Structural Biochemistry/Proteins/Protein Translation
Translation is the process of conversion from genetic information (codons) to protein sequence(amino acids). Translation requires some components before synthesizing proteins. The components are the mRNA,tRNA,ribosomes,amino acids,and energy.
The mRNA (messenger RNA molecule) is prepared during the Transcription.
- 1 Structures Involved
- 2 Poplypeptide Synthesis(Translation)
- 3 Differences Between Prokaryotes and Eukaryotes
- 4 Evolution of Translation in Eukaryotes
- 5 Reference
We are told that amino acid and codon work together by the genetic code. However, tRNA plays a big role between amino acid and codon. The tRNA carries the correct amino acid to its ribosome. To do this, tRNA will need to be able to recognize both the codon and the amino acid that it is carrying. The tRNA has a 3D structure. On one end, there are nucleotides that are complementary to the codon; also known as the anticodon. On the opposite, tRNA is bound to the amino acid that corresponds to the codon. Every tRNA has a nucleotide sequence that binds to the amino aicd. Also, each tRNA has a helper tRNA synthetate which is an enzyme that binds the amino acid to the tRNA using GTP (stands for guanosine 5'-triphophate). This result in an aminocyl-tRNA complex.
Ribosomes are known as the factories of the cell which is the protein primarily responsible for transcription. Now, we are putting them into actions. Ribosomes are composed of two subunits, one large and one small,that they only bind together during protein synthesis. The purpose of the ribosome is to take the actual message and the charged aminoacyl-tRNA complex to generate the protein. To do so, they have three binding sites. One is for the mRNA; the other two are for the tRNA. The binding sites for tRNA are the A site, which holds the aminoacyl-tRNA complex, and the P site, which binds to the tRNA attached to the growing polypeptide chain.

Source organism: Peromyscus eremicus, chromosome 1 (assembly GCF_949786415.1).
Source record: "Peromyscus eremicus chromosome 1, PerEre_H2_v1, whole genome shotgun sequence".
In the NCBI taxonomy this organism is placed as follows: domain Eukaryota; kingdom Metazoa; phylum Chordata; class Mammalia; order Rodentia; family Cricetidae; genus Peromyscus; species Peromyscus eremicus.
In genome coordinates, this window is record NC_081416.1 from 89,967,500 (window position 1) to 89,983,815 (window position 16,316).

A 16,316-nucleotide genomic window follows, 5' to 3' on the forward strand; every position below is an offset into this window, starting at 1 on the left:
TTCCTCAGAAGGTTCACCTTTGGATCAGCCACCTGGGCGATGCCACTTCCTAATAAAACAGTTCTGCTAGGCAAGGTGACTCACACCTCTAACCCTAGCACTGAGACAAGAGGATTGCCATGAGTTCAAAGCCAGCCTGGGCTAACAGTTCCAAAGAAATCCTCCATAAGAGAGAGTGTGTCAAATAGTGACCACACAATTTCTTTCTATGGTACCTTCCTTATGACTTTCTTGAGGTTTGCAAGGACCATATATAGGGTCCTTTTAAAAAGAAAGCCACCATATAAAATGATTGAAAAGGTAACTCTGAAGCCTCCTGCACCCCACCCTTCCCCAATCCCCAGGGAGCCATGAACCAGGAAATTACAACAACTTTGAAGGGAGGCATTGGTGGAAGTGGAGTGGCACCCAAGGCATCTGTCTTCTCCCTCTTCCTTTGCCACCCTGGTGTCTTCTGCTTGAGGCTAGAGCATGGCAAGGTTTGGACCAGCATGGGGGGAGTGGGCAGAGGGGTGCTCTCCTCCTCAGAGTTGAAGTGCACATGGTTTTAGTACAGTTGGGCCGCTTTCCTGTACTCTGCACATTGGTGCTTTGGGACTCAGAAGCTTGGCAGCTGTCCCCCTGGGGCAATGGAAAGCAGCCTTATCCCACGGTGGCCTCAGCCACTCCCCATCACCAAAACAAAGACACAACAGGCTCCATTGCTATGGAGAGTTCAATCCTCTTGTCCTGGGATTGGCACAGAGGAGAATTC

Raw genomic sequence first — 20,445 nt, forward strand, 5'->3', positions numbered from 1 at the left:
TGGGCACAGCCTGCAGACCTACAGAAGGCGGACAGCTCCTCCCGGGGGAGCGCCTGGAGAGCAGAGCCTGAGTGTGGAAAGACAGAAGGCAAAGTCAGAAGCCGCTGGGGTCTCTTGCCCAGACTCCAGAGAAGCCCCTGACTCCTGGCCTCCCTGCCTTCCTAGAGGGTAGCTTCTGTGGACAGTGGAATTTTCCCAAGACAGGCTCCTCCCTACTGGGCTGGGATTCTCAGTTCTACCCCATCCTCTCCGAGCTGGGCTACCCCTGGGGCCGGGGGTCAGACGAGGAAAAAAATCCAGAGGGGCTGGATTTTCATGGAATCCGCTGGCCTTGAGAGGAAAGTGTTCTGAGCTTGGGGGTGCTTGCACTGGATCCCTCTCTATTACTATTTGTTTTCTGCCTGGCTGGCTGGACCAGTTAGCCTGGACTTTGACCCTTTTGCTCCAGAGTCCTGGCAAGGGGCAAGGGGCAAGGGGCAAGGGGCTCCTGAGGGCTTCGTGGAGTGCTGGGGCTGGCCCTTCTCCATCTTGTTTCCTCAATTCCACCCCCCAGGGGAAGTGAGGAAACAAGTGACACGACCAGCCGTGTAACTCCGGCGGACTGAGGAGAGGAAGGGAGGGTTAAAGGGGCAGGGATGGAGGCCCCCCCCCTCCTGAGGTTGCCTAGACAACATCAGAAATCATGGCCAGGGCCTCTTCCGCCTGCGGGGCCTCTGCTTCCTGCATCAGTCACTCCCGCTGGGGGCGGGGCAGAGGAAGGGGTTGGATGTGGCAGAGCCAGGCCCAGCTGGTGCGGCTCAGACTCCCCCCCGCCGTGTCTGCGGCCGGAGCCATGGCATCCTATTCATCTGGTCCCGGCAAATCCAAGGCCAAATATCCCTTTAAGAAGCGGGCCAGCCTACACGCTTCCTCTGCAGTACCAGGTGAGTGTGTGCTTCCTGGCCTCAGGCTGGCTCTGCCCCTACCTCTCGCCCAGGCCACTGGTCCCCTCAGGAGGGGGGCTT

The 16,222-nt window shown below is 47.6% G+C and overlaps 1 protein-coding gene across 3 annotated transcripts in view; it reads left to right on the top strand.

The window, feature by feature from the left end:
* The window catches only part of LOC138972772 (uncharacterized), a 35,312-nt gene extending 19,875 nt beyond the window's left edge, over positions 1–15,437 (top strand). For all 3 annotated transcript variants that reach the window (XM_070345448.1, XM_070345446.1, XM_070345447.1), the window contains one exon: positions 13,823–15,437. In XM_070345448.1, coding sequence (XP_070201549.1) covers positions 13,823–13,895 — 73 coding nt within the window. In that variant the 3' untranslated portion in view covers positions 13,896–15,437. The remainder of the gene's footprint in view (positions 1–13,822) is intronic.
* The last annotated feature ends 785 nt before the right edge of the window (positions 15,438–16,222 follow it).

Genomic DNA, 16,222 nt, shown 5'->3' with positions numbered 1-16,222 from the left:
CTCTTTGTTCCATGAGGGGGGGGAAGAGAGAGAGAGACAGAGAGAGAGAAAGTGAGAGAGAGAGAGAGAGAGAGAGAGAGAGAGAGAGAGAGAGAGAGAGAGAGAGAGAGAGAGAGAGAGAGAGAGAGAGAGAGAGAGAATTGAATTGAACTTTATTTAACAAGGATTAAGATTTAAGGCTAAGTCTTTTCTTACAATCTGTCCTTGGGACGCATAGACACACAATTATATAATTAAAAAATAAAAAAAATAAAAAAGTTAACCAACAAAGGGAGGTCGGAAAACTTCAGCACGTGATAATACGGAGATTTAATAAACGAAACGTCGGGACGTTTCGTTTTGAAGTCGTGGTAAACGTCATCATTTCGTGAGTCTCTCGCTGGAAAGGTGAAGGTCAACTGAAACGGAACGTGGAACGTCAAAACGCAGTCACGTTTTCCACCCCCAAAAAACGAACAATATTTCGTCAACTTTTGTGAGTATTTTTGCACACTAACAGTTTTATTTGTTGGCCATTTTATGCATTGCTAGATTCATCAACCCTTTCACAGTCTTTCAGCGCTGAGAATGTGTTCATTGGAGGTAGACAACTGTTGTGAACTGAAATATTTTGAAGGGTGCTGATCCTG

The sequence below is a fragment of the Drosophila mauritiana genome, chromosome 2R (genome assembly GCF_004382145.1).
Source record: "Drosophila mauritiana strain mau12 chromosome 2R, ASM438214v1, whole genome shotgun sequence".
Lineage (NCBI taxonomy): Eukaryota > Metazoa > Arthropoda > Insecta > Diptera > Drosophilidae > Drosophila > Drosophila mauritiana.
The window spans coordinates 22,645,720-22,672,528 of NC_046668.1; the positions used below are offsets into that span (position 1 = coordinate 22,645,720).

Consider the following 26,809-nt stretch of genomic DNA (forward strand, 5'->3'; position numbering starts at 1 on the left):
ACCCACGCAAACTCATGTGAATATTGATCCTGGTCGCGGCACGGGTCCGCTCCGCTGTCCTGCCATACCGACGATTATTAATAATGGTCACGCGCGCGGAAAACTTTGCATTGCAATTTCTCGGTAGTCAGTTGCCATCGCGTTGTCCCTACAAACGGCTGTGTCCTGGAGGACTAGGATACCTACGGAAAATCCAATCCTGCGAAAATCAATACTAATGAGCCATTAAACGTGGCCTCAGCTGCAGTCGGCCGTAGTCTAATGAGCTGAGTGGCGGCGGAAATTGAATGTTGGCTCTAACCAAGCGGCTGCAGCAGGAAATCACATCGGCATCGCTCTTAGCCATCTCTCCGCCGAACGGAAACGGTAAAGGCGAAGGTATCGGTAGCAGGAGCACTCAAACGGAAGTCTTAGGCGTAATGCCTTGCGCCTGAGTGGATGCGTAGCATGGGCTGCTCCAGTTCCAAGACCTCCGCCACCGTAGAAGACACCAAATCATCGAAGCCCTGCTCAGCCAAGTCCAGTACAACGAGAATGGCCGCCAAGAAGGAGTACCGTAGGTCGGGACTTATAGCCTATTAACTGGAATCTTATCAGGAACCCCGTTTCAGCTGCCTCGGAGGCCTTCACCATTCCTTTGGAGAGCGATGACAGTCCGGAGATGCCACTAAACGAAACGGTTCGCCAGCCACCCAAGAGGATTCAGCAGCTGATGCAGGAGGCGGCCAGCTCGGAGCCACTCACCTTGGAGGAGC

Each amino acid in the protein is coded by a set of three DNA bases, called a codon. While each codon codes for only one amino acid, many amino acids are coded for by multiple codons due to the fact that there are 64 possible combinations of the DNA bases, but only 20 amino acids. Three of the amino acids are known as stop codons (UAA, UGA, UAG) and their function is to end transcription. There is only one start codon (AUG), which also codes for the amino acid methionine. The relationship between the codons and the amino acids is called the genetic code.
The synthesis has three stages: Initiation, elongation, and termination.
Synthesis begins with mRNA seeking out a small ribosome. They bind in the presence of initiation factors, and the small ribosome slides along the mRNA until it reaches a start codon (AUG).The initiation aminoacyl-tRNA complex, methionine tRNA (with the anticondon 5'-CAU-3'), base pairs with the start codon. At this point, the large ribosomal subunits joins the complex, completing the ribosome. The tRNA is in the P site at this point, because it is the only part of the growing polypeptide chain.